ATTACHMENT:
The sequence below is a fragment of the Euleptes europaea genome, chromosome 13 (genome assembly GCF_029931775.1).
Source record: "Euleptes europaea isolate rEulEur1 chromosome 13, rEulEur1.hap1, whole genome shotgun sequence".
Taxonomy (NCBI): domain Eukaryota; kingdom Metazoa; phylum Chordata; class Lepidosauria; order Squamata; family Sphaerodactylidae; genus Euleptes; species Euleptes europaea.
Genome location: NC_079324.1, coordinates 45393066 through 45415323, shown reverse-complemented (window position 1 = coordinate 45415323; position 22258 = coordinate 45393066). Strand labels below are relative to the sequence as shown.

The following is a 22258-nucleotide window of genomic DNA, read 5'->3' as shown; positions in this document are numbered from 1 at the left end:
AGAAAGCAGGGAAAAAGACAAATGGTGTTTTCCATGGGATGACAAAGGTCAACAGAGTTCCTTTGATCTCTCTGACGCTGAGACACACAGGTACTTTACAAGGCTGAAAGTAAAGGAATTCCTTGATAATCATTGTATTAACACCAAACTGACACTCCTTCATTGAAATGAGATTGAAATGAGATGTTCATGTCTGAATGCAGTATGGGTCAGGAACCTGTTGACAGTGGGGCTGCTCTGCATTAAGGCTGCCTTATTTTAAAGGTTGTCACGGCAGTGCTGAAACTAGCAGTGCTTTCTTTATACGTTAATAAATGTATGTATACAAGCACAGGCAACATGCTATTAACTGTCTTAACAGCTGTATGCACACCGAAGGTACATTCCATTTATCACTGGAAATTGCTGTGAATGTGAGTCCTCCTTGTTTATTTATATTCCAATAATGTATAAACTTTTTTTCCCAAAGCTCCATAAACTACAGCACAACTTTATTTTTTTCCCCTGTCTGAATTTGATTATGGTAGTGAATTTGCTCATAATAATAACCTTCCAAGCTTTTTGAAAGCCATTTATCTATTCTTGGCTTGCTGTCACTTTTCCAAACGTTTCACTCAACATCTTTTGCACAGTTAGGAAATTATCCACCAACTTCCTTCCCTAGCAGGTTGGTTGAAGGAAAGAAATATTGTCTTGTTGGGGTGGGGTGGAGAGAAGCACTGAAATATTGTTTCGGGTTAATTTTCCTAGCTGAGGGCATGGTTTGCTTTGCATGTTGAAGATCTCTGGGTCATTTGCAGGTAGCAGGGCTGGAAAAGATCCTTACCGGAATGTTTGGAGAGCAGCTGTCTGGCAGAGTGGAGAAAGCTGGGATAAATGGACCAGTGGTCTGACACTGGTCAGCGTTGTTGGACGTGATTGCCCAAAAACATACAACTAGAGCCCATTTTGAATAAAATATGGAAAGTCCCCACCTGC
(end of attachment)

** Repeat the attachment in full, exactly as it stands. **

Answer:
The sequence below is a fragment of the Euleptes europaea genome, chromosome 13 (genome assembly GCF_029931775.1).
Source record: "Euleptes europaea isolate rEulEur1 chromosome 13, rEulEur1.hap1, whole genome shotgun sequence".
Taxonomy (NCBI): domain Eukaryota; kingdom Metazoa; phylum Chordata; class Lepidosauria; order Squamata; family Sphaerodactylidae; genus Euleptes; species Euleptes europaea.
Genome location: NC_079324.1, coordinates 45393066 through 45415323, shown reverse-complemented (window position 1 = coordinate 45415323; position 22258 = coordinate 45393066). Strand labels below are relative to the sequence as shown.

The following is a 22258-nucleotide window of genomic DNA, read 5'->3' as shown; positions in this document are numbered from 1 at the left end:
AGAAAGCAGGGAAAAAGACAAATGGTGTTTTCCATGGGATGACAAAGGTCAACAGAGTTCCTTTGATCTCTCTGACGCTGAGACACACAGGTACTTTACAAGGCTGAAAGTAAAGGAATTCCTTGATAATCATTGTATTAACACCAAACTGACACTCCTTCATTGAAATGAGATTGAAATGAGATGTTCATGTCTGAATGCAGTATGGGTCAGGAACCTGTTGACAGTGGGGCTGCTCTGCATTAAGGCTGCCTTATTTTAAAGGTTGTCACGGCAGTGCTGAAACTAGCAGTGCTTTCTTTATACGTTAATAAATGTATGTATACAAGCACAGGCAACATGCTATTAACTGTCTTAACAGCTGTATGCACACCGAAGGTACATTCCATTTATCACTGGAAATTGCTGTGAATGTGAGTCCTCCTTGTTTATTTATATTCCAATAATGTATAAACTTTTTTTCCCAAAGCTCCATAAACTACAGCACAACTTTATTTTTTTCCCCTGTCTGAATTTGATTATGGTAGTGAATTTGCTCATAATAATAACCTTCCAAGCTTTTTGAAAGCCATTTATCTATTCTTGGCTTGCTGTCACTTTTCCAAACGTTTCACTCAACATCTTTTGCACAGTTAGGAAATTATCCACCAACTTCCTTCCCTAGCAGGTTGGTTGAAGGAAAGAAATATTGTCTTGTTGGGGTGGGGTGGAGAGAAGCACTGAAATATTGTTTCGGGTTAATTTTCCTAGCTGAGGGCATGGTTTGCTTTGCATGTTGAAGATCTCTGGGTCATTTGCAGGTAGCAGGGCTGGAAAAGATCCTTACCGGAATGTTTGGAGAGCAGCTGTCTGGCAGAGTGGAGAAAGCTGGGATAAATGGACCAGTGGTCTGACACTGGTCAGCGTTGTTGGACGTGATTGCCCAAAAACATACAACTAGAGCCCATTTTGAATAAAATATGGAAAGTCCCCACCTGC